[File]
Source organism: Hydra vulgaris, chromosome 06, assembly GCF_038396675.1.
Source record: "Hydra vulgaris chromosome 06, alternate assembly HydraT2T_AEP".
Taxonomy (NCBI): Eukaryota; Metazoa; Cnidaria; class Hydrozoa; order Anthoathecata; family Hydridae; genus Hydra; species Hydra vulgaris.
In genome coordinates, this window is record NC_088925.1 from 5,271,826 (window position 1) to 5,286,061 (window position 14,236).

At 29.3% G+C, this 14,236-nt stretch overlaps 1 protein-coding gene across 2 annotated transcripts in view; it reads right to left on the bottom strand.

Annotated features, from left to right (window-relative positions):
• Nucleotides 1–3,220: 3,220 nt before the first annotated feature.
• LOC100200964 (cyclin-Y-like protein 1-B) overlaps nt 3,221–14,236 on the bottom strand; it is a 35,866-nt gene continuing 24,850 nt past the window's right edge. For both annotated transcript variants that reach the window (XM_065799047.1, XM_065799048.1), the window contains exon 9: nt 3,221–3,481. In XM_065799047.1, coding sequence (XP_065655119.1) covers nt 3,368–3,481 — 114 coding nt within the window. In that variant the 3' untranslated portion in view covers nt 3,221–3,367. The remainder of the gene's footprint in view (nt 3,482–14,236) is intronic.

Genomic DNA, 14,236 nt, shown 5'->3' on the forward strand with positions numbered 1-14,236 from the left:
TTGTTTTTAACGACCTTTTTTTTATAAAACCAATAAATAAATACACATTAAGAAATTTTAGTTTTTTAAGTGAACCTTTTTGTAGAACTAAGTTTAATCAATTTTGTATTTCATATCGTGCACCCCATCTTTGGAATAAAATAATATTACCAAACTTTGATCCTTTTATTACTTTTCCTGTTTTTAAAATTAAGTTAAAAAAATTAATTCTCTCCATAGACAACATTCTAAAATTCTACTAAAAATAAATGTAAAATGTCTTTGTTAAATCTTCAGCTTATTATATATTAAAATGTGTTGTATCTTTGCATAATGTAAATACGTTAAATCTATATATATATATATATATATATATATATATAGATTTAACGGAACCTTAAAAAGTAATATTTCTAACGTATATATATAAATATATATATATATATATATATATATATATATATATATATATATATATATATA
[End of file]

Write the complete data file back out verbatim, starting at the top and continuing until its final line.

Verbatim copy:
Source organism: Hydra vulgaris, chromosome 06, assembly GCF_038396675.1.
Source record: "Hydra vulgaris chromosome 06, alternate assembly HydraT2T_AEP".
Taxonomy (NCBI): Eukaryota; Metazoa; Cnidaria; class Hydrozoa; order Anthoathecata; family Hydridae; genus Hydra; species Hydra vulgaris.
In genome coordinates, this window is record NC_088925.1 from 5,271,826 (window position 1) to 5,286,061 (window position 14,236).

At 29.3% G+C, this 14,236-nt stretch overlaps 1 protein-coding gene across 2 annotated transcripts in view; it reads right to left on the bottom strand.

Annotated features, from left to right (window-relative positions):
• Nucleotides 1–3,220: 3,220 nt before the first annotated feature.
• LOC100200964 (cyclin-Y-like protein 1-B) overlaps nt 3,221–14,236 on the bottom strand; it is a 35,866-nt gene continuing 24,850 nt past the window's right edge. For both annotated transcript variants that reach the window (XM_065799047.1, XM_065799048.1), the window contains exon 9: nt 3,221–3,481. In XM_065799047.1, coding sequence (XP_065655119.1) covers nt 3,368–3,481 — 114 coding nt within the window. In that variant the 3' untranslated portion in view covers nt 3,221–3,367. The remainder of the gene's footprint in view (nt 3,482–14,236) is intronic.

Genomic DNA, 14,236 nt, shown 5'->3' on the forward strand with positions numbered 1-14,236 from the left:
TTGTTTTTAACGACCTTTTTTTTATAAAACCAATAAATAAATACACATTAAGAAATTTTAGTTTTTTAAGTGAACCTTTTTGTAGAACTAAGTTTAATCAATTTTGTATTTCATATCGTGCACCCCATCTTTGGAATAAAATAATATTACCAAACTTTGATCCTTTTATTACTTTTCCTGTTTTTAAAATTAAGTTAAAAAAATTAATTCTCTCCATAGACAACATTCTAAAATTCTACTAAAAATAAATGTAAAATGTCTTTGTTAAATCTTCAGCTTATTATATATTAAAATGTGTTGTATCTTTGCATAATGTAAATACGTTAAATCTATATATATATATATATATATATATATATATAGATTTAACGGAACCTTAAAAAGTAATATTTCTAACGTATATATATAAATATATATATATATATATATATATATATATATATATATATATATATATATATA